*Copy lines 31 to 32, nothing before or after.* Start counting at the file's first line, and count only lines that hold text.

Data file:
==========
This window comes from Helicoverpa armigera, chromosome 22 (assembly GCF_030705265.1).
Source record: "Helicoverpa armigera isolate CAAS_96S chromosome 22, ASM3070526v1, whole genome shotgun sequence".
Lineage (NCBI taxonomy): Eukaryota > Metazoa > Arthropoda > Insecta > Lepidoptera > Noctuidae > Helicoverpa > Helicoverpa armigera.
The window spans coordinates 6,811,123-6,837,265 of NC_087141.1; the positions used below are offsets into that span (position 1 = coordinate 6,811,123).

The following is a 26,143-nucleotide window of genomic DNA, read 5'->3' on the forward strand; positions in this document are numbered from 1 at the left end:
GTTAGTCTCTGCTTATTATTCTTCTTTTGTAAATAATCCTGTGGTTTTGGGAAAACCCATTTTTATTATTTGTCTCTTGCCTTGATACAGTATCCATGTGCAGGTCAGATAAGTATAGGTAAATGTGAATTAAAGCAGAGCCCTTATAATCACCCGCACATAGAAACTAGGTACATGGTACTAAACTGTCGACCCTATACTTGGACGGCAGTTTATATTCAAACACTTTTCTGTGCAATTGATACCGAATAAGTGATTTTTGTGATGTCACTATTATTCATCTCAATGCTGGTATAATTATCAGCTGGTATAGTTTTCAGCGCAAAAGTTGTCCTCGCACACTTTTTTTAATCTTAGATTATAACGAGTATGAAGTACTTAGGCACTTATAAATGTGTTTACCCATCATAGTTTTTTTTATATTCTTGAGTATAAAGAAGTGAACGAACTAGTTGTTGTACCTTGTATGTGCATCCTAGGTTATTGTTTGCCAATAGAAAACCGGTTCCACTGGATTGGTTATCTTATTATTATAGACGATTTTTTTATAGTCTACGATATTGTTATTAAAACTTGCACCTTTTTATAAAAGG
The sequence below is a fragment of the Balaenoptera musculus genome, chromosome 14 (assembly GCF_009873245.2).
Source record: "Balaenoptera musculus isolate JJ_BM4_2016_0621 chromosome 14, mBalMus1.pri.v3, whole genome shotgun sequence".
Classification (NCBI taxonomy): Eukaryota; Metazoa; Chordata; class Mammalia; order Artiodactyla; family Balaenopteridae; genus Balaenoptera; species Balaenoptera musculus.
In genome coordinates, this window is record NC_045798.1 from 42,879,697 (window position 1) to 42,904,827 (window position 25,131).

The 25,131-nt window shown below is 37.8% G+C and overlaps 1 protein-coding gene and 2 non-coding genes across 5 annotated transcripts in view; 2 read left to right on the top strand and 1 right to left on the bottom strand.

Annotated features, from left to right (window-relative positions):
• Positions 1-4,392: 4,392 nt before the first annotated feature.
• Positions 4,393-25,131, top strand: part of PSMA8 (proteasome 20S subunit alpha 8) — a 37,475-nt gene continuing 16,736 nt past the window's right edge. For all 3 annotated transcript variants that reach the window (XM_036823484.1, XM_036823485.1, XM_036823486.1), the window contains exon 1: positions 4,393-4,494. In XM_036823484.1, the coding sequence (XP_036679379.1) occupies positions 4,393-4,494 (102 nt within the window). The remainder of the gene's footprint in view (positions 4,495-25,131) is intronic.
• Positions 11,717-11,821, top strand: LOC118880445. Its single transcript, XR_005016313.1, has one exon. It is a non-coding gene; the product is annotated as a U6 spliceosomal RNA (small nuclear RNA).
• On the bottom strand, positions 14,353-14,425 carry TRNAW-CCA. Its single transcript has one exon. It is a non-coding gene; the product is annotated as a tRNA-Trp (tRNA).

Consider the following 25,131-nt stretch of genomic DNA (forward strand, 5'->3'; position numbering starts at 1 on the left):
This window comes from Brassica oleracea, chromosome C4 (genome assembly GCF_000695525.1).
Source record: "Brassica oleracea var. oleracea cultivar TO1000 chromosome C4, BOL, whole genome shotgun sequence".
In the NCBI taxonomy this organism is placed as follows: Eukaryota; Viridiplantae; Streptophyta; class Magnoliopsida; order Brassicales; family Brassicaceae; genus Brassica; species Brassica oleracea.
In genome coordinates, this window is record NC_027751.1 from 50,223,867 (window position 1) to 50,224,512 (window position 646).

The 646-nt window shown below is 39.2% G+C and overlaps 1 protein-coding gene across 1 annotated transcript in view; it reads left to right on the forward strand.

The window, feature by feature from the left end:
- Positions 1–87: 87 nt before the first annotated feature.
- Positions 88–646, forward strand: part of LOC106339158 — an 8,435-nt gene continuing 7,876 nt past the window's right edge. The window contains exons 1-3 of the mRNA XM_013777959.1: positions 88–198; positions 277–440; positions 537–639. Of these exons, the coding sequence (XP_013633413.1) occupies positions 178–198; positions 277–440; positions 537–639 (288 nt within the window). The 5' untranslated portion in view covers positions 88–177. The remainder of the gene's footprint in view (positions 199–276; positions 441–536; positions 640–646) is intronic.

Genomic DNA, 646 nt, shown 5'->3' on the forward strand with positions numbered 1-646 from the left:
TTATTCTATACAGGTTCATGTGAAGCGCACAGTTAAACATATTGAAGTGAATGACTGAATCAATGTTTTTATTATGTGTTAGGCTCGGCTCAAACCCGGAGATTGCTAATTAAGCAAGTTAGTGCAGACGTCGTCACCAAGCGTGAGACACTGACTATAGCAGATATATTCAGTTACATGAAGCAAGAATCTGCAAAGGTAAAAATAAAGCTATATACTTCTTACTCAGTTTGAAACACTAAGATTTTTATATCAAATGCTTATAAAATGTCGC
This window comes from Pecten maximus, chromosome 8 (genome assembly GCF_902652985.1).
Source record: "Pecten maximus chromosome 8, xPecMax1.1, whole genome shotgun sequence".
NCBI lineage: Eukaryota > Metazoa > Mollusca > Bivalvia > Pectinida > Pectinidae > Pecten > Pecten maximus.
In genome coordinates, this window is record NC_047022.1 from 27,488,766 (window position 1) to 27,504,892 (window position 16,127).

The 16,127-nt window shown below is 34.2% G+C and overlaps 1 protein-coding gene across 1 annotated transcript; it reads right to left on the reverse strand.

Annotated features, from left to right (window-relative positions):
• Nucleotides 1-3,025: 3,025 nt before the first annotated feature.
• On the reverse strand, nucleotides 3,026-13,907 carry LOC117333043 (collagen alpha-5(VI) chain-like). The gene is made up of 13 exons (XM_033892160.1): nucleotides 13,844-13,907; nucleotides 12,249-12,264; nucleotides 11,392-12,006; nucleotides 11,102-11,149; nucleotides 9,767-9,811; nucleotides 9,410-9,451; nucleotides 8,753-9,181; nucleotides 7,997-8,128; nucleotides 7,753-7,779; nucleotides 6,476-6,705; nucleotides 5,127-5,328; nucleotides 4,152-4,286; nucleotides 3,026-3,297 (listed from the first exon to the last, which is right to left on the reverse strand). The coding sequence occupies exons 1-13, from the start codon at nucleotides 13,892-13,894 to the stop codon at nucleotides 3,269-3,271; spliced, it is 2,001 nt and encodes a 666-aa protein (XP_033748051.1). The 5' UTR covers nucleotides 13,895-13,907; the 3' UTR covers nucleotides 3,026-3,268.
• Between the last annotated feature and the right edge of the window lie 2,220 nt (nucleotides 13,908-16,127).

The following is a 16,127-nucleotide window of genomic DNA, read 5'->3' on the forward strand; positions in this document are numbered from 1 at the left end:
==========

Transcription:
In genome coordinates, this window is record NC_047022.1 from 27,488,766 (window position 1) to 27,504,892 (window position 16,127).

The 16,127-nt window shown below is 34.2% G+C and overlaps 1 protein-coding gene across 1 annotated transcript; it reads right to left on the reverse strand.